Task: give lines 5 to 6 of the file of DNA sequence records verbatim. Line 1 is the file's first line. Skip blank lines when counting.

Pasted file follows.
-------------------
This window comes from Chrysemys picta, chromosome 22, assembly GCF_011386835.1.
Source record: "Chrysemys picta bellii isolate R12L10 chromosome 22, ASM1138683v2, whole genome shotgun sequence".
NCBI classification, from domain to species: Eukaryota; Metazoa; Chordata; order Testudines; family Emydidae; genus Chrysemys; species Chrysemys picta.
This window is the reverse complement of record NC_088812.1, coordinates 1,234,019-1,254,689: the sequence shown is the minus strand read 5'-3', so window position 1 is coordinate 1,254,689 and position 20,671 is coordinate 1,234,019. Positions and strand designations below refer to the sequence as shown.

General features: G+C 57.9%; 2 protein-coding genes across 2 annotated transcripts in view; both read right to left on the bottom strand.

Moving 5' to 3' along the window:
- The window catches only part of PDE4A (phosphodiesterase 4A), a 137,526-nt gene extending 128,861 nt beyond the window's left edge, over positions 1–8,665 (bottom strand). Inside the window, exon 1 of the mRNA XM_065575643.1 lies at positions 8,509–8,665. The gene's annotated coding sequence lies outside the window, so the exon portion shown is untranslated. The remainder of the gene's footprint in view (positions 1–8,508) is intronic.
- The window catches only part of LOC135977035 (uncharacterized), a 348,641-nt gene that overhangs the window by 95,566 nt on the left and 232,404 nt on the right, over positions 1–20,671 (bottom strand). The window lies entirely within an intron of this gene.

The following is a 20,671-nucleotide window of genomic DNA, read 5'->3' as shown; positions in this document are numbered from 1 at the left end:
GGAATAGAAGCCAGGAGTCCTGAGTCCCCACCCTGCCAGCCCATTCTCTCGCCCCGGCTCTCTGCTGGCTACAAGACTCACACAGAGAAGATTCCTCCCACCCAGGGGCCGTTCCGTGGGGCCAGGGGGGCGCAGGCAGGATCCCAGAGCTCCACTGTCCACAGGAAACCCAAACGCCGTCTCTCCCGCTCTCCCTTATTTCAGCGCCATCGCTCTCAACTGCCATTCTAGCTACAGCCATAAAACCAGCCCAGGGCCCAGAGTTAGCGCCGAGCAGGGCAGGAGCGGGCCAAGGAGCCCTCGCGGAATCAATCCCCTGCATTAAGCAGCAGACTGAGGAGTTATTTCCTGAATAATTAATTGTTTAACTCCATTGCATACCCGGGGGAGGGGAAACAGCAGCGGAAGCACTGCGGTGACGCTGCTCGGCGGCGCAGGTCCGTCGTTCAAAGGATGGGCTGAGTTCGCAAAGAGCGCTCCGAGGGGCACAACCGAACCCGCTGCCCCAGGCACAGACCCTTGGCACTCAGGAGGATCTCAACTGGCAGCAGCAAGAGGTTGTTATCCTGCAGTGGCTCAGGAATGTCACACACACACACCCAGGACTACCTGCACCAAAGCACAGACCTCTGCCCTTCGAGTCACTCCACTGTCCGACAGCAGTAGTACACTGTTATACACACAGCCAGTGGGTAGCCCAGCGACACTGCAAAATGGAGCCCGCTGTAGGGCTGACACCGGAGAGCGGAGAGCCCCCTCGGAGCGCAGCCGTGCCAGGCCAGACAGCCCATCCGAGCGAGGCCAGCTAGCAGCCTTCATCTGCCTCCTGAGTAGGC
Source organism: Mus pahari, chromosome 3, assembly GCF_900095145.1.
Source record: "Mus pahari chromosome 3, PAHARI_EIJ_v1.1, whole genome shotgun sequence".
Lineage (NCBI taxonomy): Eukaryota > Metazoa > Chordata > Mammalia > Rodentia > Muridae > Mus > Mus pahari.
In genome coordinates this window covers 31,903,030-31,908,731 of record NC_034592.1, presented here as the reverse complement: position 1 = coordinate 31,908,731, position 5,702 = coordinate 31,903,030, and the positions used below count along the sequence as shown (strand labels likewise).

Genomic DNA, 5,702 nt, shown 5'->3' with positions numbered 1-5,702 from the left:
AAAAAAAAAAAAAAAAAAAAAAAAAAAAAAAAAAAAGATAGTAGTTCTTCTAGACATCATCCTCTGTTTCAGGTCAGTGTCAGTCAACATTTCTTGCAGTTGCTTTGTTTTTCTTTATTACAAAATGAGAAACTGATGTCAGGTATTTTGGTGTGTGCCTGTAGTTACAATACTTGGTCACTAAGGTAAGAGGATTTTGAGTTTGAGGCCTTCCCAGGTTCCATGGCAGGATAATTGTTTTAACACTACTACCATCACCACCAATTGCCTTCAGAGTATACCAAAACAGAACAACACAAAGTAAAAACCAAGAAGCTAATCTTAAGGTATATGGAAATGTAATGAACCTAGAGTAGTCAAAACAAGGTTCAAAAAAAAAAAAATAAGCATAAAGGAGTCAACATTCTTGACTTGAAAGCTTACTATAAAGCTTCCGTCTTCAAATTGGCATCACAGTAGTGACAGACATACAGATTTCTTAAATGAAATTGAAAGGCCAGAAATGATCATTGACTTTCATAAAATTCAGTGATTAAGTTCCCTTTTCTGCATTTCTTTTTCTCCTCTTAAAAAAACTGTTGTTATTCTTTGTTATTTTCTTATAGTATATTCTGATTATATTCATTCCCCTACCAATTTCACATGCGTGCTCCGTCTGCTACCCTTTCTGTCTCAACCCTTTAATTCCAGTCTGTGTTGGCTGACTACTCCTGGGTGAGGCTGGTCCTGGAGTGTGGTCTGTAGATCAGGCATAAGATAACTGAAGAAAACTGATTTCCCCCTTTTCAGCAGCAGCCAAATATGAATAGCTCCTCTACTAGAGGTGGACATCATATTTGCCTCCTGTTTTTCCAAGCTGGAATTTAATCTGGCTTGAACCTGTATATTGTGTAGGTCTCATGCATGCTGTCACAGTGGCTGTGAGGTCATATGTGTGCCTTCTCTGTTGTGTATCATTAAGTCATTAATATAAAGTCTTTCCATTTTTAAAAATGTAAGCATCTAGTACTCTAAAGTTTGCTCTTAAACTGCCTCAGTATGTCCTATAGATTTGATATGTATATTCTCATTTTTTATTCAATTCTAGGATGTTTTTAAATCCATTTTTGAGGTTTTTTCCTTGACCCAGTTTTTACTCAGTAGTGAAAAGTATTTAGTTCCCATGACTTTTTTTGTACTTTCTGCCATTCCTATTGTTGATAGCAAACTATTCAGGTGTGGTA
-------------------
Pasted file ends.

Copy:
General features: G+C 57.9%; 2 protein-coding genes across 2 annotated transcripts in view; both read right to left on the bottom strand.

Moving 5' to 3' along the window: